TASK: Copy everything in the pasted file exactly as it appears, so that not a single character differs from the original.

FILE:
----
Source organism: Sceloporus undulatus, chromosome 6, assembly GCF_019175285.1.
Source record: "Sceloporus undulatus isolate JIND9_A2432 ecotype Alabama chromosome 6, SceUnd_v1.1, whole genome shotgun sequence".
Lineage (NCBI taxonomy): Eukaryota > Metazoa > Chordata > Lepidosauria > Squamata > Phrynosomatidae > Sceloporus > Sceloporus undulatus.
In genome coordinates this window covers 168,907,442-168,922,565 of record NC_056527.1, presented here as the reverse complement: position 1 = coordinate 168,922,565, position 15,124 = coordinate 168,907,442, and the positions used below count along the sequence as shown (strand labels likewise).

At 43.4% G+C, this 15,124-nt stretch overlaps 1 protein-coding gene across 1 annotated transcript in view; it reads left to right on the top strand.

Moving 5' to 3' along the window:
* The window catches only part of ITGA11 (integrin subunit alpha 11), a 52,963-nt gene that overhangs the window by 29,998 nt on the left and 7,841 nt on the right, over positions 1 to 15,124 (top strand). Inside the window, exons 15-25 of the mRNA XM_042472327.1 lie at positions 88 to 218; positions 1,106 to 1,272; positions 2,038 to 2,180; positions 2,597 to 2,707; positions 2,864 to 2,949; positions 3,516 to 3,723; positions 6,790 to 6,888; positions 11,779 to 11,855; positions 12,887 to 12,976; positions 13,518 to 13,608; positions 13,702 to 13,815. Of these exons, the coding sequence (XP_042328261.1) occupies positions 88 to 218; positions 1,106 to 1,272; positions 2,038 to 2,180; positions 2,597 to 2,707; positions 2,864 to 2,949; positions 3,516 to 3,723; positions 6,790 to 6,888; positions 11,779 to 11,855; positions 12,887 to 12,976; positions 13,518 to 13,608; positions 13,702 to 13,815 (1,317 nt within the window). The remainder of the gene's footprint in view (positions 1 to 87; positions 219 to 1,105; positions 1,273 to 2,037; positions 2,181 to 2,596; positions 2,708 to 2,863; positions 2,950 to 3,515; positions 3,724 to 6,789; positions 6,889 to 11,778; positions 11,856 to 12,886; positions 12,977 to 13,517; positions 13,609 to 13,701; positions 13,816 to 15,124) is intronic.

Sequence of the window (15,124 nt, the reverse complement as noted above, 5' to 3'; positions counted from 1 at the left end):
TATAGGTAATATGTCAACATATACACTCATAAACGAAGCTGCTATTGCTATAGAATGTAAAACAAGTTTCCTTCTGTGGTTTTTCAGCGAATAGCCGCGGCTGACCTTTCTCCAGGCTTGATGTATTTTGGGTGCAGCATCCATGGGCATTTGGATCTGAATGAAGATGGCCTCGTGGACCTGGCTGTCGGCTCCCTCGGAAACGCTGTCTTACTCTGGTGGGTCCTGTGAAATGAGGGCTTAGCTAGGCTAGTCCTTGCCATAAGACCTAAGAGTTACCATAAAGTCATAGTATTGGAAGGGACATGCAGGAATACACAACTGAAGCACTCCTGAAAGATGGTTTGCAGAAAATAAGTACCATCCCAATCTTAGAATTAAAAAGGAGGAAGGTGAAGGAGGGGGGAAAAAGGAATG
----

Source organism: Sceloporus undulatus, chromosome 6, assembly GCF_019175285.1.
Source record: "Sceloporus undulatus isolate JIND9_A2432 ecotype Alabama chromosome 6, SceUnd_v1.1, whole genome shotgun sequence".
Lineage (NCBI taxonomy): Eukaryota > Metazoa > Chordata > Lepidosauria > Squamata > Phrynosomatidae > Sceloporus > Sceloporus undulatus.
In genome coordinates this window covers 168,907,442-168,922,565 of record NC_056527.1, presented here as the reverse complement: position 1 = coordinate 168,922,565, position 15,124 = coordinate 168,907,442, and the positions used below count along the sequence as shown (strand labels likewise).

At 43.4% G+C, this 15,124-nt stretch overlaps 1 protein-coding gene across 1 annotated transcript in view; it reads left to right on the top strand.

Moving 5' to 3' along the window:
* The window catches only part of ITGA11 (integrin subunit alpha 11), a 52,963-nt gene that overhangs the window by 29,998 nt on the left and 7,841 nt on the right, over positions 1 to 15,124 (top strand). Inside the window, exons 15-25 of the mRNA XM_042472327.1 lie at positions 88 to 218; positions 1,106 to 1,272; positions 2,038 to 2,180; positions 2,597 to 2,707; positions 2,864 to 2,949; positions 3,516 to 3,723; positions 6,790 to 6,888; positions 11,779 to 11,855; positions 12,887 to 12,976; positions 13,518 to 13,608; positions 13,702 to 13,815. Of these exons, the coding sequence (XP_042328261.1) occupies positions 88 to 218; positions 1,106 to 1,272; positions 2,038 to 2,180; positions 2,597 to 2,707; positions 2,864 to 2,949; positions 3,516 to 3,723; positions 6,790 to 6,888; positions 11,779 to 11,855; positions 12,887 to 12,976; positions 13,518 to 13,608; positions 13,702 to 13,815 (1,317 nt within the window). The remainder of the gene's footprint in view (positions 1 to 87; positions 219 to 1,105; positions 1,273 to 2,037; positions 2,181 to 2,596; positions 2,708 to 2,863; positions 2,950 to 3,515; positions 3,724 to 6,789; positions 6,889 to 11,778; positions 11,856 to 12,886; positions 12,977 to 13,517; positions 13,609 to 13,701; positions 13,816 to 15,124) is intronic.

Sequence of the window (15,124 nt, the reverse complement as noted above, 5' to 3'; positions counted from 1 at the left end):
TATAGGTAATATGTCAACATATACACTCATAAACGAAGCTGCTATTGCTATAGAATGTAAAACAAGTTTCCTTCTGTGGTTTTTCAGCGAATAGCCGCGGCTGACCTTTCTCCAGGCTTGATGTATTTTGGGTGCAGCATCCATGGGCATTTGGATCTGAATGAAGATGGCCTCGTGGACCTGGCTGTCGGCTCCCTCGGAAACGCTGTCTTACTCTGGTGGGTCCTGTGAAATGAGGGCTTAGCTAGGCTAGTCCTTGCCATAAGACCTAAGAGTTACCATAAAGTCATAGTATTGGAAGGGACATGCAGGAATACACAACTGAAGCACTCCTGAAAGATGGTTTGCAGAAAATAAGTACCATCCCAATCTTAGAATTAAAAAGGAGGAAGGTGAAGGAGGGGGGAAAAAGGAATG